According to the latest update, Russia is consolidating its position as the world’s top wheat exporter, even as Ukraine’s shipments are projected to more than halve from their peak and production plunge to a 11-year-low.
This is a point of concern for countries dependent on Russia for wheat export.
Russia’s Wheat Export:
Today, Russia ships more than 18 percent of the world’s supply, followed by the US (16 percent), Canada (14 percent), France (10 percent) and Ukraine (seven percent).
The primary destinations for Russian wheat are the Middle East, North Africa and Central Asia, led by Egypt, Iran and Algeria.
Egypt is the world’s biggest importer of wheat. It spends more than 4bn dollars annually to feed its population of over 100 million.
While the Black Sea Grain Initiative helped Ukraine export 16.8 MT in 2022-23, about 39% of its wheat actually moved via the land route to Eastern Europe, instead of the specially-created corridors for shipping from the three designated ports of Odesa, Chornomorsk and Yuzhny.
The creation of ports and the devaluation of the rouble have also contributed to Russia gaining the increased share on wheat sales.
In 2019, Russia and Ukraine together exported more than a quarter (25.4 percent) of the world’s wheat, according to the Observatory of Economic Complexity (OEC).
How Russia is getting an edge in Wheat Exports?
Due to Strategic location: The Black Sea is a key region for Moscow.
According to Carnegie Endowment for International Peace, black sea would allow Russia to protect trade links with European markets as well as up the dependency of southern Europe on Russian oil and gas and act as a security buffer zone.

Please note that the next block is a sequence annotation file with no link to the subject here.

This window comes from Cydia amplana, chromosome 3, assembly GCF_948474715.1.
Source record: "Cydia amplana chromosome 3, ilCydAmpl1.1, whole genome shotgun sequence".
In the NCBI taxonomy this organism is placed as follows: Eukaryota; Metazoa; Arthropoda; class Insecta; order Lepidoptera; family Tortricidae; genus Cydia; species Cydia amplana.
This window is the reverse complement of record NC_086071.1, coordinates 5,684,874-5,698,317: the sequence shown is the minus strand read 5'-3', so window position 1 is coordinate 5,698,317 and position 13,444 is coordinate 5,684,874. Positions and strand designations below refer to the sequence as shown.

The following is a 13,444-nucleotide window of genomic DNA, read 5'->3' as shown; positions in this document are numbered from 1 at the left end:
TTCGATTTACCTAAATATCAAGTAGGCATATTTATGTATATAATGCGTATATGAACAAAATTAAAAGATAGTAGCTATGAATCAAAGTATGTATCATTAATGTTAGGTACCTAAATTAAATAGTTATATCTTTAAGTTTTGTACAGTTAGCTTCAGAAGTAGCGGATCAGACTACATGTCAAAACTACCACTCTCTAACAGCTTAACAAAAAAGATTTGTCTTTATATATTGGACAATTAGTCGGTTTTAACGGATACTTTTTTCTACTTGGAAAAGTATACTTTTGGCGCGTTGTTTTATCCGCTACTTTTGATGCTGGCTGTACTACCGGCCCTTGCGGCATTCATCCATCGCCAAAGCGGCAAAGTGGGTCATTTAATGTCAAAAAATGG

Self-imposed bans: Export volumes could be even larger, but the Russian government continues to apply export taxes and quotas, trade-restricting measures that are self-imposed.
Increase in production: Russian production of grains and oilseeds has increased significantly due to both expansion of area for some crops and improved yields for others.
In 2022-23, production increased for all major grains and oilseeds.
Larger stocks: Stock levels were larger than normal because of export restrictions imposed by the government during the previous marketing year to ensure sufficient domestic supplies and maintain lower domestic prices.
Impact on India:
Sanctions on export capacity from Ukraine and Russia, and rising energy and fertiliser prices are pushing up international food prices, thereby threatening global food security.
In the short-term, efforts should focus on providing logistical support to Ukraine to enable agricultural exports.
Moreover, international trade in food and fertiliser should remain open to enable the necessary trade adjustments and to prevent the war from amplifying global food insecurity.
Economic sanctions imposed on Russia could also disrupt its imports of agricultural inputs, on which it is highly dependent, especially pesticides, seeds, veterinary medicines and agricultural technology (e.g. machinery and software).
Reduced access to these inputs could affect the future production potential of Russian agriculture.